This article was published in Australian Dictionary of Biography, Volume 2, (MUP), 1967
John Williams (1797?-1872), trader, coalminer and settler, was born at Wells, Somerset, England, the son of William Williams, plasterer, and his wife Ann, née Edwards. He followed many trades and his later nickname, Butty, was said to derive from his experience as a tributer in a Somerset mine. He was probably the John Williams who in June 1832 arrived at Sydney as a seaman in the convict transport John, hard on the heels of his fiancée, Sarah Davis, who at 34 was convicted in London of receiving stolen goods, sentenced to transportation for seven years and reached Sydney in the female transport Burrill in May. Next year he twice applied for permission to marry Sarah but was refused because she was said to be already married with three children. By 1837 Sarah was assigned to him as a servant.
In October 1841 Williams's Sydney address was 'Sussex Street, two doors from Moon's Wharf' when he applied for permission to take the cutter John, 35 tons, with stores to the penal settlement at Moreton Bay. He was allowed to sail in December and was the first free man to receive a trading licence in Brisbane. At first he squatted on land on the southern bank of the Brisbane River and in the early land sales bought several sections there. In 1842 he was given a three year contract at £45 a year to 'provide a sufficient punt and boat to carry passengers' across the river at Kangaroo Point; his ferry was later known as the Time Killer, perhaps because Williams had too many other interests. His first slab and bark store was soon replaced by a larger building in Russell Street on the main track from Brisbane to Ipswich. This building he called the Captain Piper hotel after he received one of the settlement's first liquor licences; his own house near by was one of the first private residences built in Brisbane.
Williams continued as a trader, sending timber to Sydney, returning with stores and liquor, and carrying passengers each way. He victualled ships, employed timber-getters and built many houses. His John was quickly replaced by the schooner Edward, 80 tons. After the Hunter River Steam Navigation Co. sent the steamer Shamrock from Newcastle to Brisbane in December 1842 Williams began to look for coal. His first shaft at Fairfield was unsuccessful but he soon found a small seam on Oxley Creek. In 1844 on an outcrop at Redbank, sixteen miles (26 km) from Brisbane, he opened his first mine but after four years the workings became flooded and were abandoned. In 1848 he started a more successful mine at Moggill. By 1850 he had also built several barges and was supplying coal to steamers and town consumers, carrying stores to the head of navigation on the Brisbane River at Limestone (Ipswich) and returning with wool and timber. Later he built the Gneering, a stern paddle steamer, for towing his barges, carrying passengers and victualling ships in Moreton Bay. In the mid-1850s he sold the Moggill mine very profitably, but in persistent later searches for coal near Brisbane he lost heavily.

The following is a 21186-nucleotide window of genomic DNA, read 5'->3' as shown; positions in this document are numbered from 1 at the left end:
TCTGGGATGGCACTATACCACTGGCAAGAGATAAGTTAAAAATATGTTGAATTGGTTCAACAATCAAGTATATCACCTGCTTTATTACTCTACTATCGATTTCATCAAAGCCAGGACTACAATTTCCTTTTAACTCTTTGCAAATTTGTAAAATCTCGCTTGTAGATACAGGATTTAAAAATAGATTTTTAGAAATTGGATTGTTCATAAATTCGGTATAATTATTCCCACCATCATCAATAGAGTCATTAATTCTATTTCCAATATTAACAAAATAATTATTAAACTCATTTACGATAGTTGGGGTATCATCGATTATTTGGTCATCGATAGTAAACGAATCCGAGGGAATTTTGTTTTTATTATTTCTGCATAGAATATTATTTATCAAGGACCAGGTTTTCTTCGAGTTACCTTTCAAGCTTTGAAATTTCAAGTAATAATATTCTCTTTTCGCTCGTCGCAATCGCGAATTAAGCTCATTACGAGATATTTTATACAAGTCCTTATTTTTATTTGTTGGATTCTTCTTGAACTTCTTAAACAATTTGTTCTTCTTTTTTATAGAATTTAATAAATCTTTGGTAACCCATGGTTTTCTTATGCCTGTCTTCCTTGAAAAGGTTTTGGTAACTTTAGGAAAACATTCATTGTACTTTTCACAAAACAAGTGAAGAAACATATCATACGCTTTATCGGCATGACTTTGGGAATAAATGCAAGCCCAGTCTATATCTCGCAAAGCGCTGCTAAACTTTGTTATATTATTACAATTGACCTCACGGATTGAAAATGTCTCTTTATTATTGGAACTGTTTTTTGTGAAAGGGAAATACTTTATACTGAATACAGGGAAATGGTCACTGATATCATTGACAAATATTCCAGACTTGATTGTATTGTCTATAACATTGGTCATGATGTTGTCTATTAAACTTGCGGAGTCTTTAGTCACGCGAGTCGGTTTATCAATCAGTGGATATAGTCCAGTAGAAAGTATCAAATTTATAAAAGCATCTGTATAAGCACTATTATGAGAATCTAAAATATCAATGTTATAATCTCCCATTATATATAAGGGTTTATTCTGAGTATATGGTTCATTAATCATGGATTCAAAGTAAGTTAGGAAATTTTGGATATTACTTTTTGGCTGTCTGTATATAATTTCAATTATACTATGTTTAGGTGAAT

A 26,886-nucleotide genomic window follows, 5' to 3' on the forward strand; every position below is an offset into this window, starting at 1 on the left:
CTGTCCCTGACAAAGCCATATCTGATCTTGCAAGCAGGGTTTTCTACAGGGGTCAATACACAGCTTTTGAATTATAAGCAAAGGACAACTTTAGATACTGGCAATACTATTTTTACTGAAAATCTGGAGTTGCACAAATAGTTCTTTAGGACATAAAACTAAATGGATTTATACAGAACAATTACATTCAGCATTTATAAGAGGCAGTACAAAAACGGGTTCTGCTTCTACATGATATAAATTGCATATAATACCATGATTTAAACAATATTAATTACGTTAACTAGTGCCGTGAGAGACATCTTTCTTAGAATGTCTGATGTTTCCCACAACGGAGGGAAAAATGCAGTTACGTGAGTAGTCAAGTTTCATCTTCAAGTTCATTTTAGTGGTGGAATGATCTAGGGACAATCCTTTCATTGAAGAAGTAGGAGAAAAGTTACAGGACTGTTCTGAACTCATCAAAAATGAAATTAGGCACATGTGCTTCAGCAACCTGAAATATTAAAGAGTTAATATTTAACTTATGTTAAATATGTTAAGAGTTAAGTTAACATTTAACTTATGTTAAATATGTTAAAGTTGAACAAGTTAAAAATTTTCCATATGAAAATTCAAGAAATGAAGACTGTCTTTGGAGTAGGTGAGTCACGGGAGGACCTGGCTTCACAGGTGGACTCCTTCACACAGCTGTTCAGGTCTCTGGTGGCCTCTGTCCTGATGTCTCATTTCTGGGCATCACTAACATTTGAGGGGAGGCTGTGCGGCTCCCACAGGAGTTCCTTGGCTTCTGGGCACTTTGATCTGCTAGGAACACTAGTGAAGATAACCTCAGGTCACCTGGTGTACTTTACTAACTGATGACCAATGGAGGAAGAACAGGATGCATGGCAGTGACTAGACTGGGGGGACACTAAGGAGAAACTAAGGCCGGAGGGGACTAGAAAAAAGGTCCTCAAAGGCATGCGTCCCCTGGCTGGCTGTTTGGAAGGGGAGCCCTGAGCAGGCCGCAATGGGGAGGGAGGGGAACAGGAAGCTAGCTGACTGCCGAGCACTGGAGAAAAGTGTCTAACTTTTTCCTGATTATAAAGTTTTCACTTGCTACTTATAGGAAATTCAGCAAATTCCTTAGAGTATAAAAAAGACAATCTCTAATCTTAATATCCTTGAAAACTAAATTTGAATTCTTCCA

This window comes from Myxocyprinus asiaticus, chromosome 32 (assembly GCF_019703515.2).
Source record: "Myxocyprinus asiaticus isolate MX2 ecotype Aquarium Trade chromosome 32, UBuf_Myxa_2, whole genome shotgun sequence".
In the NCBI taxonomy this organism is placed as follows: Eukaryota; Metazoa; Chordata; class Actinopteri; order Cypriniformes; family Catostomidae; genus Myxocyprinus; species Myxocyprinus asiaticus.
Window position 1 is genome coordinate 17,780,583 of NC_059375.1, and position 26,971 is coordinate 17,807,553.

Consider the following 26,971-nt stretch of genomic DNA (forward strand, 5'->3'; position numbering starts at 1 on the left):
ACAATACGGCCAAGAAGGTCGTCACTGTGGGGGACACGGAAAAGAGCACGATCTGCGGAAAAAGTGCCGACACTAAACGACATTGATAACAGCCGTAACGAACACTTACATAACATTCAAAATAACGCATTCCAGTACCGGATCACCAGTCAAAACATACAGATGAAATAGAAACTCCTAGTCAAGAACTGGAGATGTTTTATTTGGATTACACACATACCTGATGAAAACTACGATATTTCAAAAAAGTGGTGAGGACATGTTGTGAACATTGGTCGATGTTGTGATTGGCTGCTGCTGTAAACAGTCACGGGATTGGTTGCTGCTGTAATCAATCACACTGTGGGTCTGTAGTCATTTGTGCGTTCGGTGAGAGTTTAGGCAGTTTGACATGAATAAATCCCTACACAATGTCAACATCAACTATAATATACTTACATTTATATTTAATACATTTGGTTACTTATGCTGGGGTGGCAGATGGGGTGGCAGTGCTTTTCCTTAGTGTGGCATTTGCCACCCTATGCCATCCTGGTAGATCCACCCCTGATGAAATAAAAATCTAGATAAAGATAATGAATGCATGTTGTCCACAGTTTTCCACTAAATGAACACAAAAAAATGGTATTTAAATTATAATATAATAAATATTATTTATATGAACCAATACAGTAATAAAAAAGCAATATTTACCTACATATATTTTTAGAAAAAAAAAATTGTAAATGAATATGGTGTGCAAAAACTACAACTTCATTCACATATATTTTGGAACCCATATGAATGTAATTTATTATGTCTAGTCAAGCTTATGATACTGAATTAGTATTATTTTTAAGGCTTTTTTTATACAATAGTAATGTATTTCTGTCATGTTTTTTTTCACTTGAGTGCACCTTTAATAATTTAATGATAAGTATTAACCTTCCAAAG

Sarah died on 7 April 1849. On 4 July 1865 Williams married Mary Bailey (1837-1926), a newly-arrived emigrant from Chester, England. When their only son John was born Williams described himself as a plasterer at Fortitude Valley. Soon afterwards he made his home at Bulimba, where he had forty-nine acres (20 ha) and an orchard. There he died, a gentleman, on 18 September 1872 and was buried in the old military cemetery in Brisbane.
'Williams, John (1797–1872)', Australian Dictionary of Biography, National Centre of Biography, Australian National University, http://adb.anu.edu.au/biography/williams-john-2794/text3983, published first in hardcopy 1967, accessed online 30 January 2015.
This article was first published in hardcopy in Australian Dictionary of Biography, Volume 2, (MUP), 1967